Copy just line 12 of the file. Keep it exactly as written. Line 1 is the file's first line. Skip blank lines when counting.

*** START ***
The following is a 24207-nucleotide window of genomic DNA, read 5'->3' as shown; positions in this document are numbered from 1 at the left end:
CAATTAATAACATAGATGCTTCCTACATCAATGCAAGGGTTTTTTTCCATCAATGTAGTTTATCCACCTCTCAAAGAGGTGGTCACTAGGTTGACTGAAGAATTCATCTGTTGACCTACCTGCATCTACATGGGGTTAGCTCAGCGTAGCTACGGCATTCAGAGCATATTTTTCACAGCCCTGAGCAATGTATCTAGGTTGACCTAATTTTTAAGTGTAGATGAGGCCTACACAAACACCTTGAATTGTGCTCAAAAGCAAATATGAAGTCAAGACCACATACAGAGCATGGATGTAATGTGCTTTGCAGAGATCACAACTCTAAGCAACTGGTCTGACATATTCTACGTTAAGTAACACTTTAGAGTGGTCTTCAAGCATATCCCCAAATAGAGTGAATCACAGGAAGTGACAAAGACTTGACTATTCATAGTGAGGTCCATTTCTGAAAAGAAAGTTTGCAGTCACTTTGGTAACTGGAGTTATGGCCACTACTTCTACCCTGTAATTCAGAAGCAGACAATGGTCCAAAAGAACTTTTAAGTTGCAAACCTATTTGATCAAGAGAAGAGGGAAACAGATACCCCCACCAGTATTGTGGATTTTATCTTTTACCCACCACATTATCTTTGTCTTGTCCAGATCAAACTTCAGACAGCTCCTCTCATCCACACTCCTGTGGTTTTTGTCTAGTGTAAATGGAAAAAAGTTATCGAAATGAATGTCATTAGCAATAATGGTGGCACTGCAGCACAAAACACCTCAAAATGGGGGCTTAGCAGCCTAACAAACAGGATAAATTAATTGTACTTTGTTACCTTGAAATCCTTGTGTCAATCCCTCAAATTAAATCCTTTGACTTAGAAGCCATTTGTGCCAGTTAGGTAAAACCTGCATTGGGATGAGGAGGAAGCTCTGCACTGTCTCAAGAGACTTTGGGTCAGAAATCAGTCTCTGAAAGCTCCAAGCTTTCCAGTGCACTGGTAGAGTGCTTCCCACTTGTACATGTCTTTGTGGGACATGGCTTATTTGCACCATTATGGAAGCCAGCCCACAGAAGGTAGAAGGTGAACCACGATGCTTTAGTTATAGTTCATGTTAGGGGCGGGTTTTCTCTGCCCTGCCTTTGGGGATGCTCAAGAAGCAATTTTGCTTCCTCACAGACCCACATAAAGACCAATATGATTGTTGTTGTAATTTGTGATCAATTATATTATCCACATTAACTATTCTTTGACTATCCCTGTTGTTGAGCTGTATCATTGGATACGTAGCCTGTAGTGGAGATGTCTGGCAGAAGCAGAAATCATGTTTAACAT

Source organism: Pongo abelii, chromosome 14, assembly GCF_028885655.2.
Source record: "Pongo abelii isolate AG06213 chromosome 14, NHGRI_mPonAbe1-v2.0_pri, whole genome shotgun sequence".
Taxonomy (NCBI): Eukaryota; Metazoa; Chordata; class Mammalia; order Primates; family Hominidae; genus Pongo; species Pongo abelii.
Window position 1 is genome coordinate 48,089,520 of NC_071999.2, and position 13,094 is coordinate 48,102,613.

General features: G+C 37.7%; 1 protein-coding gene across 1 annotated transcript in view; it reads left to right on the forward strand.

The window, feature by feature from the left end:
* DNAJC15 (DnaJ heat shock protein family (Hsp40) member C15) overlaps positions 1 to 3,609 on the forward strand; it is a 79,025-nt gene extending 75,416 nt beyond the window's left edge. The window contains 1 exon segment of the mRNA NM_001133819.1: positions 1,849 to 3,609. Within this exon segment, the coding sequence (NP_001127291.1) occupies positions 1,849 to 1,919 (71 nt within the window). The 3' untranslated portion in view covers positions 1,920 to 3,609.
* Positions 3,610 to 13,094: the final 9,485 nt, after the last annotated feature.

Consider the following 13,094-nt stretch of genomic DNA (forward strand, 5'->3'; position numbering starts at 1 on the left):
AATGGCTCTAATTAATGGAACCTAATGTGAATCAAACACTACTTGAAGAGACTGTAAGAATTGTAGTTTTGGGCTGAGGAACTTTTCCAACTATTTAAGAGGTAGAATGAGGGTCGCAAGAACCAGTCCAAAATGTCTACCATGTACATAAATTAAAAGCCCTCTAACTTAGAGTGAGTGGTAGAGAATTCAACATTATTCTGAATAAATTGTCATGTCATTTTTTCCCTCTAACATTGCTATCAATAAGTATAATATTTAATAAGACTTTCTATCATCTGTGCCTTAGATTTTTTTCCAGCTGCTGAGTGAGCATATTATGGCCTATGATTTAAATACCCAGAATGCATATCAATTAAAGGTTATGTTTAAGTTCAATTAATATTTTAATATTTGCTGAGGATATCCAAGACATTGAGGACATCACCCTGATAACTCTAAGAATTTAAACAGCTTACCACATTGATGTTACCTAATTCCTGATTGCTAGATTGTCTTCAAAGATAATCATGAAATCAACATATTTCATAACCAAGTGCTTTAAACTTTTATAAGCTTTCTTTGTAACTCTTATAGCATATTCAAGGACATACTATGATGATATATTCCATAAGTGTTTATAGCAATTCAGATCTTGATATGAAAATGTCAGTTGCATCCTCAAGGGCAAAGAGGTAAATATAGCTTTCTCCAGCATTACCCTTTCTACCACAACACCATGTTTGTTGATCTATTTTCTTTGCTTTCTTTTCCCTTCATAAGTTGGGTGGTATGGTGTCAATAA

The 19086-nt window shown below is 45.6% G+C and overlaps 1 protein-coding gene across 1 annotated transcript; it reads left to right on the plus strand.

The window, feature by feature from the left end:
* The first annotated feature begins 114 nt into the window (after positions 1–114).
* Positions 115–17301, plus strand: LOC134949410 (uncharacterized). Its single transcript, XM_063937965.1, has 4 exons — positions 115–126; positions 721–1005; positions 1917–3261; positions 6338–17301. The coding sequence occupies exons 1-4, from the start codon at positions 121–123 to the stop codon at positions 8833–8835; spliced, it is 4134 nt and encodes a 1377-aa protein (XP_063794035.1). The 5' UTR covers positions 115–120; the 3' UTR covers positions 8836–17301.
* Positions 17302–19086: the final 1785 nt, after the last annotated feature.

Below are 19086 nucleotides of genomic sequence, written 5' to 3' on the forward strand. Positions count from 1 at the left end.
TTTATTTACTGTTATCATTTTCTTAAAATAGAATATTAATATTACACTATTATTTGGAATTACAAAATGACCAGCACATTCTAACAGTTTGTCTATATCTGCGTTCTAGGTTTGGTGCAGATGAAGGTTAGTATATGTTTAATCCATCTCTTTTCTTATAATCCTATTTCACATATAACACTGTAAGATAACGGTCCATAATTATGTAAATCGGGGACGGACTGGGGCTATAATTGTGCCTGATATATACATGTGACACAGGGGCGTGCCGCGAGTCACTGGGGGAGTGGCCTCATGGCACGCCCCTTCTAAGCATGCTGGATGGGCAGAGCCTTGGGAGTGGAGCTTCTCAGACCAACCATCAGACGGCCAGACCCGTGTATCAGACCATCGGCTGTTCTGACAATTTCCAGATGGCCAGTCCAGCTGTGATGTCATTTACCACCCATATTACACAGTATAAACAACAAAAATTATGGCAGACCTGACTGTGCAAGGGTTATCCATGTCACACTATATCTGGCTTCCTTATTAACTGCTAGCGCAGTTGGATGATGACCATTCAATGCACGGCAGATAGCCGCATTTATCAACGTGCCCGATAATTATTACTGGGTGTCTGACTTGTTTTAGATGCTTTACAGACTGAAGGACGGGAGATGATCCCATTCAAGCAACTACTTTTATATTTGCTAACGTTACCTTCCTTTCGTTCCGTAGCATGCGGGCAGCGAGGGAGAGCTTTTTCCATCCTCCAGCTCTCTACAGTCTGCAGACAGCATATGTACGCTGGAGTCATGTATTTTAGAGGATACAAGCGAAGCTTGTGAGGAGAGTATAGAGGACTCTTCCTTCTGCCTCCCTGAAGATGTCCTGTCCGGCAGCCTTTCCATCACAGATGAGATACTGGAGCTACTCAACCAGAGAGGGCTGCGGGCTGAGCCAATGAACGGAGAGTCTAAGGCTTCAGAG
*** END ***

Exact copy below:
AATGGCTCTAATTAATGGAACCTAATGTGAATCAAACACTACTTGAAGAGACTGTAAGAATTGTAGTTTTGGGCTGAGGAACTTTTCCAACTATTTAAGAGGTAGAATGAGGGTCGCAAGAACCAGTCCAAAATGTCTACCATGTACATAAATTAAAAGCCCTCTAACTTAGAGTGAGTGGTAGAGAATTCAACATTATTCTGAATAAATTGTCATGTCATTTTTTCCCTCTAACATTGCTATCAATAAGTATAATATTTAATAAGACTTTCTATCATCTGTGCCTTAGATTTTTTTCCAGCTGCTGAGTGAGCATATTATGGCCTATGATTTAAATACCCAGAATGCATATCAATTAAAGGTTATGTTTAAGTTCAATTAATATTTTAATATTTGCTGAGGATATCCAAGACATTGAGGACATCACCCTGATAACTCTAAGAATTTAAACAGCTTACCACATTGATGTTACCTAATTCCTGATTGCTAGATTGTCTTCAAAGATAATCATGAAATCAACATATTTCATAACCAAGTGCTTTAAACTTTTATAAGCTTTCTTTGTAACTCTTATAGCATATTCAAGGACATACTATGATGATATATTCCATAAGTGTTTATAGCAATTCAGATCTTGATATGAAAATGTCAGTTGCATCCTCAAGGGCAAAGAGGTAAATATAGCTTTCTCCAGCATTACCCTTTCTACCACAACACCATGTTTGTTGATCTATTTTCTTTGCTTTCTTTTCCCTTCATAAGTTGGGTGGTATGGTGTCAATAA